Finally, the third point addressed LGBTQ students’ level of comfort at Messiah. Students who marked something other than straight/heterosexual on the survey were asked to select their level of comfort talking about their sexual orientation with others on campus on a scale from 1 to 5.

About 40% of those students felt some level of comfort discussing their sexual orientation on campus. When asked if they felt discriminated against or bullied while on campus, 48% of respondents said yes, and only 35% answered no.

Vice Provost and Dean of Students, Kris Hansen-Kieffer stresses the importance of reporting incidents of discrimination or abuse. “It’s very important for the student or someone with knowledge of the situation to report if they feel assaulted or abused. Otherwise, it limits the College’s knowledge and what they can do.”

Additionally 47% of LGBTQ students used phrases such as “intentionally or unintentionally ostracized” or “stigmatized” to describe their experience discussing their orientation with the Messiah community.

Hansen-Kieffer says the numbers are representative of the Messiah student population. “Usually if the return rate is over 30 percent, you can have valid observations about the population. This data returned around 36 percent.”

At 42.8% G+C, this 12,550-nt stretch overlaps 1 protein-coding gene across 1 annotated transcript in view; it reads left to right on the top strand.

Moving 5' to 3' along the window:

It’s for this reason that the LGBT Advisory Team is looking to positively impact campus climate as one of its four goals. The other three areas of improvement include theological education, student care and support, and cultural education and engagement.

This fall there were several events designed to support those areas. The opportunities included discussions with student leaders and LGBTQ students about the College’s position on sexuality, the Graceful Sides event with Christopher Yuan and Justin Lee, and the “LGBTQ: Responding to Their Stories” event. Many of these events were co-hosted by Messiah College Ministries, 6th Day Sexuality, and SGA, in order to bring different organizations together.

“This survey hasn’t been sitting back locked away, it has had impact on decisions made in programming,” says Jonathan Fuller.

In the future, the survey results will be used to further impact the College’s statement on sexuality, which is almost complete. The results will also be used for additional programming and theological discussions in the form of guest lectures and chapels.

Many students are open to continuing discussions on the topic of sexuality and sexual orientation. “I think it’s a strong Christian calling to be able to interact and be in community with those who are same-sex attracted. We don’t have to be afraid of people who we believe have sinned, or people who we believe are ‘different,’” says senior Jake Sargent.

For those wishing to discuss the sexuality survey results further, there will be another presentation tomorrow night at 8:00 p.m. in Boyer 336. The full report is also available in SGA’s office located on the second floor of the Union and can be accessed via contact with SGA and read during their office hours.